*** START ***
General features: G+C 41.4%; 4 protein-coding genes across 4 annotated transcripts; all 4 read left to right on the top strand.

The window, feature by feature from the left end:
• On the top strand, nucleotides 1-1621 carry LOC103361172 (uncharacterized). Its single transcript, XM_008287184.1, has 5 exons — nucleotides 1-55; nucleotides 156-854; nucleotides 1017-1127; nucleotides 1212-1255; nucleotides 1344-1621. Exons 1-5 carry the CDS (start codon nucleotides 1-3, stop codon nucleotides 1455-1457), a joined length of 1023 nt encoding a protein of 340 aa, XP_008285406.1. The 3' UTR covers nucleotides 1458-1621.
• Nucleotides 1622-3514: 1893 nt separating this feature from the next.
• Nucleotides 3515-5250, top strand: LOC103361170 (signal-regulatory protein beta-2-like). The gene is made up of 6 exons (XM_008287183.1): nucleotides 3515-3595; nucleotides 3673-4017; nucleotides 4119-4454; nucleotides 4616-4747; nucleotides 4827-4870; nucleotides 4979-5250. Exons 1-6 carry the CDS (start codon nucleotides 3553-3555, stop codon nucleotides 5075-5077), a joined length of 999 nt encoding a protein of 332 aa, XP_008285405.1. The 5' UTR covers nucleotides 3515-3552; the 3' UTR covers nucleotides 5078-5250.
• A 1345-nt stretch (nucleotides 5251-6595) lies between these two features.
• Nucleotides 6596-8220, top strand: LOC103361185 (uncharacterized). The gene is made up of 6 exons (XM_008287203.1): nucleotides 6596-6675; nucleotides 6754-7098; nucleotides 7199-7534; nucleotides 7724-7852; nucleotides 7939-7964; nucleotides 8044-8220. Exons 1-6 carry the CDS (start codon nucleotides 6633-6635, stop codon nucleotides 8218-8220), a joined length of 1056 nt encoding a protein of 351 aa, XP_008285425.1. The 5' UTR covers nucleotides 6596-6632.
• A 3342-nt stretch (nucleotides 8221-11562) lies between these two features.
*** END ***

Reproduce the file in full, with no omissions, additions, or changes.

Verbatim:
General features: G+C 41.4%; 4 protein-coding genes across 4 annotated transcripts; all 4 read left to right on the top strand.

The window, feature by feature from the left end:
• On the top strand, nucleotides 1-1621 carry LOC103361172 (uncharacterized). Its single transcript, XM_008287184.1, has 5 exons — nucleotides 1-55; nucleotides 156-854; nucleotides 1017-1127; nucleotides 1212-1255; nucleotides 1344-1621. Exons 1-5 carry the CDS (start codon nucleotides 1-3, stop codon nucleotides 1455-1457), a joined length of 1023 nt encoding a protein of 340 aa, XP_008285406.1. The 3' UTR covers nucleotides 1458-1621.
• Nucleotides 1622-3514: 1893 nt separating this feature from the next.
• Nucleotides 3515-5250, top strand: LOC103361170 (signal-regulatory protein beta-2-like). The gene is made up of 6 exons (XM_008287183.1): nucleotides 3515-3595; nucleotides 3673-4017; nucleotides 4119-4454; nucleotides 4616-4747; nucleotides 4827-4870; nucleotides 4979-5250. Exons 1-6 carry the CDS (start codon nucleotides 3553-3555, stop codon nucleotides 5075-5077), a joined length of 999 nt encoding a protein of 332 aa, XP_008285405.1. The 5' UTR covers nucleotides 3515-3552; the 3' UTR covers nucleotides 5078-5250.
• A 1345-nt stretch (nucleotides 5251-6595) lies between these two features.
• Nucleotides 6596-8220, top strand: LOC103361185 (uncharacterized). The gene is made up of 6 exons (XM_008287203.1): nucleotides 6596-6675; nucleotides 6754-7098; nucleotides 7199-7534; nucleotides 7724-7852; nucleotides 7939-7964; nucleotides 8044-8220. Exons 1-6 carry the CDS (start codon nucleotides 6633-6635, stop codon nucleotides 8218-8220), a joined length of 1056 nt encoding a protein of 351 aa, XP_008285425.1. The 5' UTR covers nucleotides 6596-6632.
• A 3342-nt stretch (nucleotides 8221-11562) lies between these two features.